The Beaver Papers, by Will Jacobs and Gerard Jones (Crown Publishers, 1983), is a collection of script treatments for the old TV show Leave It To Beaver.  These “episodes” are presented as if written by famous authors (Steinbeck, Kerouac, Beckett, Faulkner, et al.). Pages 55-58 contain "The Beaver and the Fury." -- Seth Berner


A blurb on the back of Robert Pressnell, Jr.’s book Edgell’s Island (Paperback Library Edition, first printing, 1964) describes this tale of an illicit affair as being penned by "a fine author - somewhere between Frederick Wakeman and William Faulkner." -- Seth Berner

In one episode of Boston Public (Fox) a teacher is reprimanded by the principal because the teacher prepped one student for an upcoming exam, thus giving that student an unfair advantage.  The advice the teacher gave the student was to study the Hemingway material but “don’t worry about Faulkner.”  Guess there are some people who still prefer Hemingway.

Pam Tillis's country song "Maybe It Was Memphis" includes the following lyric:  "Read about you in a Faulkner novel/Met you once in a Williams play...."  My immediate response:  "Don't go out with him!"  --Theresa M. Towner

The Hollywood producer in Robert Altman's Gosford Park is reading Light in August.  A copy of the book is shown in the scene in which he prepares to go to bed.  There are several parallels between the movie and the book:

 * Robert Parks, like Joe Christmas, grew up in an orphanage.

 * By coincidence, the mother (in LIA, grandmother) also happens to be in the same place as the orphan, and tries to protect him.

 * The orphan, meanwhile, was left at the orphanage by his father (in LIA, grandfather).

 * The murder weapon is a sharp blade.

 * Both book and movie focus on a diverse group of people with only limited interaction among themselves.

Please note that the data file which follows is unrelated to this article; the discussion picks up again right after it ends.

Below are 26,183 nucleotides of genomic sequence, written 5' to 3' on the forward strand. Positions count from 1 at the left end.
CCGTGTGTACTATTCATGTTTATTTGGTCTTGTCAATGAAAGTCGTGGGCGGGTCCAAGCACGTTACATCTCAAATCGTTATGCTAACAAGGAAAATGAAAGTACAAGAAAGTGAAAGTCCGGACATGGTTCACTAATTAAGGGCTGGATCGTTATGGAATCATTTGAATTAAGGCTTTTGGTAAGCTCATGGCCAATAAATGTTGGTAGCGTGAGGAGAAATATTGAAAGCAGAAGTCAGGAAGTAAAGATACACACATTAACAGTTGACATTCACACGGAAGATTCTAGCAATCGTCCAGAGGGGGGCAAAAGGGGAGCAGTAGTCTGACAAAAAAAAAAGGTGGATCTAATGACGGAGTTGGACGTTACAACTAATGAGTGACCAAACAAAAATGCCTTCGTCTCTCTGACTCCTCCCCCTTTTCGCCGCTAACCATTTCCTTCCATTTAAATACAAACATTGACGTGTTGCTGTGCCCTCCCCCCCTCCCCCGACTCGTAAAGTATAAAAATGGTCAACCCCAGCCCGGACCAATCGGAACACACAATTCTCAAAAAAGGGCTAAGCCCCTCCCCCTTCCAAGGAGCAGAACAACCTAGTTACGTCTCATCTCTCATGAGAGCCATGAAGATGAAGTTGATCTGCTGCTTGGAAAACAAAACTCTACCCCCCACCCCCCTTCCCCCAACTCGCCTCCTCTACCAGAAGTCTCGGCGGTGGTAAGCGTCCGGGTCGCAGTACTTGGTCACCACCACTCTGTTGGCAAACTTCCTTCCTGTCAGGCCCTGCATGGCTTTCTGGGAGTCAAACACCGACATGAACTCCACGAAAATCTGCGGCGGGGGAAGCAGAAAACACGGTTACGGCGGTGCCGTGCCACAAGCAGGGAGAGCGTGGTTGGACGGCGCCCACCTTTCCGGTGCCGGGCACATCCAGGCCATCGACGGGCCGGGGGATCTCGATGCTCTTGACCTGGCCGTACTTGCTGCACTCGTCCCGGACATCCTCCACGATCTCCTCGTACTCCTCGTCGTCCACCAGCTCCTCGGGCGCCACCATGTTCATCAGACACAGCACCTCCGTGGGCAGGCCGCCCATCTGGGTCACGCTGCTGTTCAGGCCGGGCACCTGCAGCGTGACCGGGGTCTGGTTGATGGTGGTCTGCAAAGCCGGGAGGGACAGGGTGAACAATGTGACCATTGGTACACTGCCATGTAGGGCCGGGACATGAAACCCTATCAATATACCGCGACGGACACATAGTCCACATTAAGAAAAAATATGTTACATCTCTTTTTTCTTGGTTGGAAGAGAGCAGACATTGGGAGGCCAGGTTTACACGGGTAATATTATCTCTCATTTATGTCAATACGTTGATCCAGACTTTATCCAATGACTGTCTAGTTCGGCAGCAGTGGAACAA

* The Nesbitts' marriage is comparable to the Hightowers’ -- wife is "beneath" husband, husband is ashamed of wife, etc.

 * In both works there is sloppy/lazy police work (in LIA, Christmas's race seals the deal: he MUST be the killer).

 * The major plot point in both concerns a pregnant young woman.

 * The highest ranked character in the movie is Sir WILLIAM (possibly a nod to Faulkner).

 * Both book and movie open and close with primary focus on an innocent young woman (LIA: Lena Grove; GP: Mary)--and in GP, Mary also happens to be named "Maceachran" (cf. McEachern).

-- John B. Padgett   

In a repeat episode of Law & Order, which I've seen 2-3 times (most recently last week), a novelist suspected (but not guilty) of murdering somebody can't be interviewed because he's up at Bard at a conference on our Boy. It is later reported that our suspect gets into a snit at said conference because some speaker declared that WF was a magical realist, and he, our suspect, argued that he was not.  -- Noel Polk

Rick Bragg's memoir, All Over But the Shoutin', which is the featured 2003 book selected by the Cape Girardeau (Missouri) United We Read, includes a half-dozen references to Faulkner.  Here are two of them: